I love walking away from something I've done with the feeling of enjoyment. Saturday ended that way. It was a great day of learning, visiting, connecting, and reflecting. There's something about spending a weekend day with individuals who are willing to give up their personal time to grow professionally. The building was just filled with positive energy. I didn't attend any sessions specific to kindergarten but I walked away reflecting on my room and my own personal growth or that of my daughters. I know my smart blogging friends will be sharing their reflections so I'm going to touch on the biggest idea I reflecting on from each session and how it can relate to my room.
If I could send my daughter to Kelly Gallagher's freshmen class I would do it. His energy, passion, and understanding of education just radiated from his keynote. He urged the audience to build prior knowledge and experience to help guide reading. I think this is natural for working with emerging readers as we do a book introduction during guided reading but I'm not sure we do a great job of it in content reading or in whole class reading settings. Kelly said, "what you bring to the page is more important than what is on the page." His examples clearly made me feel this way in trying to read during his session. He also said, "all of our students should have 50% of their reading be recreational". I found myself reflecting on my own daughters and am thankful they all do this naturally. He also repeatly urged us to have our children write more, I can do that with my students.
Patrick Allen is a wealth of knowledge and insight for conferring. He believes conferring holds our workshop together and helps us think more about the pieces. He urged teachers to record themselves conferring and listen to what actually happens. I've never done this and think I should give it a try to understand more about my conferencing. Some of his key points for conferring are; talking to kids makes an impact, during conferring we are listening with all our heart, and we are doing small group work when we are conferring. The children sitting near are listening in and thinking. Patrick shared a wonderful clip of his students sharing various thoughts related to their own reading and ideas of independence. You could tell they understood the expectations, took ownership for their own learning, and were able to create meaning while reading. I wasn't able to attend his second session but his book, just moved to the top of Kindle list.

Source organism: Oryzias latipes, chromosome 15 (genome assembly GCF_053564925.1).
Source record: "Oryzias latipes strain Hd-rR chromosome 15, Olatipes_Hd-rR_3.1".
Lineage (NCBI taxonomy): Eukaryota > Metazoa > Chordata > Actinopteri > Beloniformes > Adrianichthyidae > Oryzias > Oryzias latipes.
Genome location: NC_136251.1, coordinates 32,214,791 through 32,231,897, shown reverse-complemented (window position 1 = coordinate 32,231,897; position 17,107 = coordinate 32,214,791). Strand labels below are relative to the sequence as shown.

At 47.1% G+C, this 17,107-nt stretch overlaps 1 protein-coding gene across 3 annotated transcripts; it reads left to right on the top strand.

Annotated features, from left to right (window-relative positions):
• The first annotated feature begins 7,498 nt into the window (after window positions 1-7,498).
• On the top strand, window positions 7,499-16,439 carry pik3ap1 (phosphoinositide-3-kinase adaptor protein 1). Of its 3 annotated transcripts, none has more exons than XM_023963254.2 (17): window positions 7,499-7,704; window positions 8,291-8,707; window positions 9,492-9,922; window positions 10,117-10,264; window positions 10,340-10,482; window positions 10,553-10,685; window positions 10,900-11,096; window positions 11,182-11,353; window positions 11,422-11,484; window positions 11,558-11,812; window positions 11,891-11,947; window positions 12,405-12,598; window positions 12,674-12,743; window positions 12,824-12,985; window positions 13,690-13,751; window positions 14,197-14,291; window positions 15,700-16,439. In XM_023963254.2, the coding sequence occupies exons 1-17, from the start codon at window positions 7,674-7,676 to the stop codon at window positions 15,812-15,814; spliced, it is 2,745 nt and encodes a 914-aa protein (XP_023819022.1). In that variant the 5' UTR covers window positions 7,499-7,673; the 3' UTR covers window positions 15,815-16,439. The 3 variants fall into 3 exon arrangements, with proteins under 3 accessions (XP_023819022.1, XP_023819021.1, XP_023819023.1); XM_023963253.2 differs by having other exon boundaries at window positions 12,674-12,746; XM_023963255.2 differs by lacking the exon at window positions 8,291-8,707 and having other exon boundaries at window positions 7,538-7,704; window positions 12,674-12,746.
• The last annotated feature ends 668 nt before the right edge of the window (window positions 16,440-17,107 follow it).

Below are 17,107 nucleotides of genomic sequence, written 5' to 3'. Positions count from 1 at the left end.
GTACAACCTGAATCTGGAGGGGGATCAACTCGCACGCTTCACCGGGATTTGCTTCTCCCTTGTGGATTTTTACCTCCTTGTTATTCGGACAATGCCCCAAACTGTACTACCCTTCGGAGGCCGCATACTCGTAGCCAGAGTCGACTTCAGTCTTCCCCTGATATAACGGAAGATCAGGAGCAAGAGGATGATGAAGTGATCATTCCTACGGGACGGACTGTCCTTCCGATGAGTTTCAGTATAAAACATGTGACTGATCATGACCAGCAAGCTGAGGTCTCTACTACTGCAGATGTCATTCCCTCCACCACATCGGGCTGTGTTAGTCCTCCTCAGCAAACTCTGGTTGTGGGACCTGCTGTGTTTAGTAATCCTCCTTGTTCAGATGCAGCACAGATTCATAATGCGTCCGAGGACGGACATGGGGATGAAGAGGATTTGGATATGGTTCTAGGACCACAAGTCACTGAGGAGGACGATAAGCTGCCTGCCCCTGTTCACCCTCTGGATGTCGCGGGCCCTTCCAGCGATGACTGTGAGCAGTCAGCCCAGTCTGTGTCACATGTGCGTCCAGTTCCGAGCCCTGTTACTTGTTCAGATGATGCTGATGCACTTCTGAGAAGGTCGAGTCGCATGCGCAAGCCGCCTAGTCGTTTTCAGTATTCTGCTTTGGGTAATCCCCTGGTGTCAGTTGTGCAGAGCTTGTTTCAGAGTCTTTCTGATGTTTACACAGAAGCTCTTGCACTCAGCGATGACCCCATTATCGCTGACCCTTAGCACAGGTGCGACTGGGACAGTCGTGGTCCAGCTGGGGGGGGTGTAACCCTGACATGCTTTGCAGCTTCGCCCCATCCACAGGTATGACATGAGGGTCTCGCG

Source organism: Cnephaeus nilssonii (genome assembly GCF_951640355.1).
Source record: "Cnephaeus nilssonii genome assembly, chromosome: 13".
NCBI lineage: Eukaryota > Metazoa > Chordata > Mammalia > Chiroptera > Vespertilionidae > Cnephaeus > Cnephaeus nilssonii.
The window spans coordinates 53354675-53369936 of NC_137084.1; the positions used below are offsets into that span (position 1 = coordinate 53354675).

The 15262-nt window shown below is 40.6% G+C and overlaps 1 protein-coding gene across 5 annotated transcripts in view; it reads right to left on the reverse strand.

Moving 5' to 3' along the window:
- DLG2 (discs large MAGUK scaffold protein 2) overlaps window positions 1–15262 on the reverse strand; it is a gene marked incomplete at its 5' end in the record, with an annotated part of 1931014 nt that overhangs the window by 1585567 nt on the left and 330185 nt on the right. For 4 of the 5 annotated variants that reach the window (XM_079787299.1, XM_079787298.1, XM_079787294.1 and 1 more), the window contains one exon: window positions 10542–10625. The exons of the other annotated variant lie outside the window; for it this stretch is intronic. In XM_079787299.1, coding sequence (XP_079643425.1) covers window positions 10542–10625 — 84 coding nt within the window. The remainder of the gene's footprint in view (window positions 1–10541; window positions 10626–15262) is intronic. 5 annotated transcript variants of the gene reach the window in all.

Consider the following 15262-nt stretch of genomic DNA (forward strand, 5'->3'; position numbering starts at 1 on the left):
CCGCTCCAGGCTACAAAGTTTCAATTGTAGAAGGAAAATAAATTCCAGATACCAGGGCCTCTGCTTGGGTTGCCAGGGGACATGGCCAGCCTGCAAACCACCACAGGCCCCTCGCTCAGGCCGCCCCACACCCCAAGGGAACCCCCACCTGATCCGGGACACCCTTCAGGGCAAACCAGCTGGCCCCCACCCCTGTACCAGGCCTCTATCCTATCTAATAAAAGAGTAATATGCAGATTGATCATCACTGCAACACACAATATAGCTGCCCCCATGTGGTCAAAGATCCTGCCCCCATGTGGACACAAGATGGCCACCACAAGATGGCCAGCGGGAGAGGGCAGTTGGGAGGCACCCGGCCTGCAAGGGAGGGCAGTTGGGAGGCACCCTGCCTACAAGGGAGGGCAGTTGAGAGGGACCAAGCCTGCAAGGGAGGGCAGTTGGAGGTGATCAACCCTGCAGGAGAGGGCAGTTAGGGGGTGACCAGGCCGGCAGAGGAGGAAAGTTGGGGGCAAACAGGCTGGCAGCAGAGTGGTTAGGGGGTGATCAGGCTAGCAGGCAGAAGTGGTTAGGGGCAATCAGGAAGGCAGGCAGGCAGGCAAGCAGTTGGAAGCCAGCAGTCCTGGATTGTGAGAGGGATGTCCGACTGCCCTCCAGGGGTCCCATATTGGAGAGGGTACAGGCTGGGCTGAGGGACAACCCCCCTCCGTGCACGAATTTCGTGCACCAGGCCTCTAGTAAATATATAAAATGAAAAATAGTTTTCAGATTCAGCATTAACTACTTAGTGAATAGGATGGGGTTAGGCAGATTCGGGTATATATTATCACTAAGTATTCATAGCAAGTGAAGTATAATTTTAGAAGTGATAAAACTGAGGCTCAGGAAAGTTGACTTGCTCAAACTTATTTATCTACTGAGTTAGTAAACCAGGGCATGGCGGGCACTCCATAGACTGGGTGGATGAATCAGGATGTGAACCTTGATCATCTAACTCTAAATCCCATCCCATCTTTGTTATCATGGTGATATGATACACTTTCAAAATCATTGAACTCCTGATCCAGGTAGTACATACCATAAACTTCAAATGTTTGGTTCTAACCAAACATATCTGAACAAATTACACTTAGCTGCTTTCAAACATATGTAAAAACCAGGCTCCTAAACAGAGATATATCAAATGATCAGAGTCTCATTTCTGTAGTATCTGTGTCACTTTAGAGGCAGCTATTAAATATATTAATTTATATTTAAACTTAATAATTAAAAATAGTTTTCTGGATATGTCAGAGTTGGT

Scott Sibberson did a great job explaining and introducing Web 2.0 tools to teachers. I wouldn't consider myself a very tech person but when thinking about twitter, an igoogle page, blogging, and that I had just dabbled in sharing a google doc the night before I am using these tools. I had not even attempted to use any sort of bookmarking tool but Scott motivated me and so willingly answered questions that night to help me get started with diigo.
I love listening and spending time with authors and illustrators. Brian Pinkney said something that I think is really important for anyone working with young learners and learners of all ages to consider, "my thinking is with my hands." He also encouraged us to use "traveling time", the time it takes to get from point A to point Z and to trust that time. I think I will quote him for a long time during writing workshop, "if I start with sketching, I see where things are going - I don't with words."
Amy Krouse Rosenthal is one creative gal! She was inspiring as a person to think about life, making things, doing things simply, and being observant. I loved the sharing she did of her work with books and video and people. This sticks with me from Amy, "train your mind to think differently."